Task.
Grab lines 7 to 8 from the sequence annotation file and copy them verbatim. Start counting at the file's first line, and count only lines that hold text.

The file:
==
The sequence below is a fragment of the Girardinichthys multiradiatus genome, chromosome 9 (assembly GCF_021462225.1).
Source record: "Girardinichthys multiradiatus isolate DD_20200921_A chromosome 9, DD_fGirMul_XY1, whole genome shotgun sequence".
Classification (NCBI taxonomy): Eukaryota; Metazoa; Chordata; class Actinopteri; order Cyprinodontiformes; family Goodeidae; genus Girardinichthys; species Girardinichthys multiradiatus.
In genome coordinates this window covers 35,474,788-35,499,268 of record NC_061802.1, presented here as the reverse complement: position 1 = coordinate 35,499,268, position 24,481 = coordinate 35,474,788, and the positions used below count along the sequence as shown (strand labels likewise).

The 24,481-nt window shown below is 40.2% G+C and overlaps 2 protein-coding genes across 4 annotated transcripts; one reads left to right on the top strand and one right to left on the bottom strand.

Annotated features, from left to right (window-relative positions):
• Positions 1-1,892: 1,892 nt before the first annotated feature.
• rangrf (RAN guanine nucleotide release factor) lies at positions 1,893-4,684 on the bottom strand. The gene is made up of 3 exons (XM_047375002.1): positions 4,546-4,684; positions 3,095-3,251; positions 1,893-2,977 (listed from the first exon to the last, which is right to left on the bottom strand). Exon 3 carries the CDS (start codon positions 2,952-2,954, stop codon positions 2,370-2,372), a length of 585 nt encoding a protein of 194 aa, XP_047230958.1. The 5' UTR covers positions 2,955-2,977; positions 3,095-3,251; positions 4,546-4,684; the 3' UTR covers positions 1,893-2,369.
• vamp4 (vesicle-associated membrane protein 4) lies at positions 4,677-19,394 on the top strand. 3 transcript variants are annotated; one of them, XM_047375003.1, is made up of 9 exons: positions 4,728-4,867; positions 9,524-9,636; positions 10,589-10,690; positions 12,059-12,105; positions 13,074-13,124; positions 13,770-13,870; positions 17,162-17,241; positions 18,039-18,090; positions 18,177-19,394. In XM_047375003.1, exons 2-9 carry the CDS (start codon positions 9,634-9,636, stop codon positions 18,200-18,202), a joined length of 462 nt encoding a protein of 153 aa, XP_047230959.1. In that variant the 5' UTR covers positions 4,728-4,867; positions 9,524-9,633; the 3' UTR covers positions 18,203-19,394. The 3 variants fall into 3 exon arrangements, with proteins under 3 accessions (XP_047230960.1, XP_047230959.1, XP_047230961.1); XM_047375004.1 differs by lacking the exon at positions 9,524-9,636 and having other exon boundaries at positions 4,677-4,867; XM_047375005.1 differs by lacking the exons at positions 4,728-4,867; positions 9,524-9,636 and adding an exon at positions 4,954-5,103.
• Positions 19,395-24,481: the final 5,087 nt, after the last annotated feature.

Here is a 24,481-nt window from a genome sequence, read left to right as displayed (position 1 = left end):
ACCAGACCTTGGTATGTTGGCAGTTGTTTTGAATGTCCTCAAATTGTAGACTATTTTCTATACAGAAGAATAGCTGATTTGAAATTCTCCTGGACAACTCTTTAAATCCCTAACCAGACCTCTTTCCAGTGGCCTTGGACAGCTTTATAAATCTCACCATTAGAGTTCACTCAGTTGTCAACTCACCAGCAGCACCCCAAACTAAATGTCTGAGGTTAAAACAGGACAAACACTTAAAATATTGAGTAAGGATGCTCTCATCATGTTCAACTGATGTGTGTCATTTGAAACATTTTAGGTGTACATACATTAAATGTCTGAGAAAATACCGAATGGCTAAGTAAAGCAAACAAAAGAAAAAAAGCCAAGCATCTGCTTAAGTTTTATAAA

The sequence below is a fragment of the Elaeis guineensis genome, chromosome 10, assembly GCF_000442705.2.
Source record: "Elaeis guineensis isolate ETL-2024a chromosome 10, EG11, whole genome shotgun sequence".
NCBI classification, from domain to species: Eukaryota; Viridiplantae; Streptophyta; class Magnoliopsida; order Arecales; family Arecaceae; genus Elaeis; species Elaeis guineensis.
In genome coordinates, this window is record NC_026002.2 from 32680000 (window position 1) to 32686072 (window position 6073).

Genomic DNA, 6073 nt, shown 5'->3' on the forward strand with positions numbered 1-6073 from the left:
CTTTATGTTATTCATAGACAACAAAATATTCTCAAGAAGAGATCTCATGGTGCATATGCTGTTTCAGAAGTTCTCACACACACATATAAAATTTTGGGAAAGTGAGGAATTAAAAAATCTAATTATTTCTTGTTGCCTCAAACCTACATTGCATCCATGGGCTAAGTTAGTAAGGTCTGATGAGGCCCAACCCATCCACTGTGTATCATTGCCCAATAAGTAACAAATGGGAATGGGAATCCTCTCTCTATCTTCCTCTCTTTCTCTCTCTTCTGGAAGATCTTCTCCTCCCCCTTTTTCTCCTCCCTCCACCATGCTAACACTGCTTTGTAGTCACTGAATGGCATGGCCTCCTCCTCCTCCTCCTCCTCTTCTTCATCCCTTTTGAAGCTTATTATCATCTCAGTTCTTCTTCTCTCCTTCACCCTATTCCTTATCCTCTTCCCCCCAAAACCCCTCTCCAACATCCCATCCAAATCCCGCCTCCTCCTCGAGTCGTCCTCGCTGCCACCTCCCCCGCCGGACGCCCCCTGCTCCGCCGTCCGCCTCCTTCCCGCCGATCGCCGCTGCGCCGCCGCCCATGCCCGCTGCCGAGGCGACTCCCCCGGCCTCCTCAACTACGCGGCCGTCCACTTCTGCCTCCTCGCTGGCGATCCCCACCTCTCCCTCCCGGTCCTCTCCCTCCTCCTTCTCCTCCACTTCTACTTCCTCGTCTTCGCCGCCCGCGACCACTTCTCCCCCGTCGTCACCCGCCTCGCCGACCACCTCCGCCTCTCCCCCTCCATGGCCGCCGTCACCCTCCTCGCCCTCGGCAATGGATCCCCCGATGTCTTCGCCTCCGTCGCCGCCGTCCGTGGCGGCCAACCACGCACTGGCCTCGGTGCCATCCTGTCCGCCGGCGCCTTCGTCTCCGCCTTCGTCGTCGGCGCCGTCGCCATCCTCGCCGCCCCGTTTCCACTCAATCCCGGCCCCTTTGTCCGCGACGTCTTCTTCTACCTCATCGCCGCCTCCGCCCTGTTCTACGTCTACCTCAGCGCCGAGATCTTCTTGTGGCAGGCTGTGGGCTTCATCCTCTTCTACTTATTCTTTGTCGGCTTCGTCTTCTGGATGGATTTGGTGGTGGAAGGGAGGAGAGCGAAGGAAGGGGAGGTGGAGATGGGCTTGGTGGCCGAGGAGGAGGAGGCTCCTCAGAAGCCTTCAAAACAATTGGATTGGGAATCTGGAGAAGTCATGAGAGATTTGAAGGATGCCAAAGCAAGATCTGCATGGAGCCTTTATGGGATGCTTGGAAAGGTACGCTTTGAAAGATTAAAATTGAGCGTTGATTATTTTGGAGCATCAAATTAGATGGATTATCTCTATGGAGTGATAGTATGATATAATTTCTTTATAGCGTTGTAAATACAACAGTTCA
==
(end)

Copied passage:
• Positions 1-1,892: 1,892 nt before the first annotated feature.
• rangrf (RAN guanine nucleotide release factor) lies at positions 1,893-4,684 on the bottom strand. The gene is made up of 3 exons (XM_047375002.1): positions 4,546-4,684; positions 3,095-3,251; positions 1,893-2,977 (listed from the first exon to the last, which is right to left on the bottom strand). Exon 3 carries the CDS (start codon positions 2,952-2,954, stop codon positions 2,370-2,372), a length of 585 nt encoding a protein of 194 aa, XP_047230958.1. The 5' UTR covers positions 2,955-2,977; positions 3,095-3,251; positions 4,546-4,684; the 3' UTR covers positions 1,893-2,369.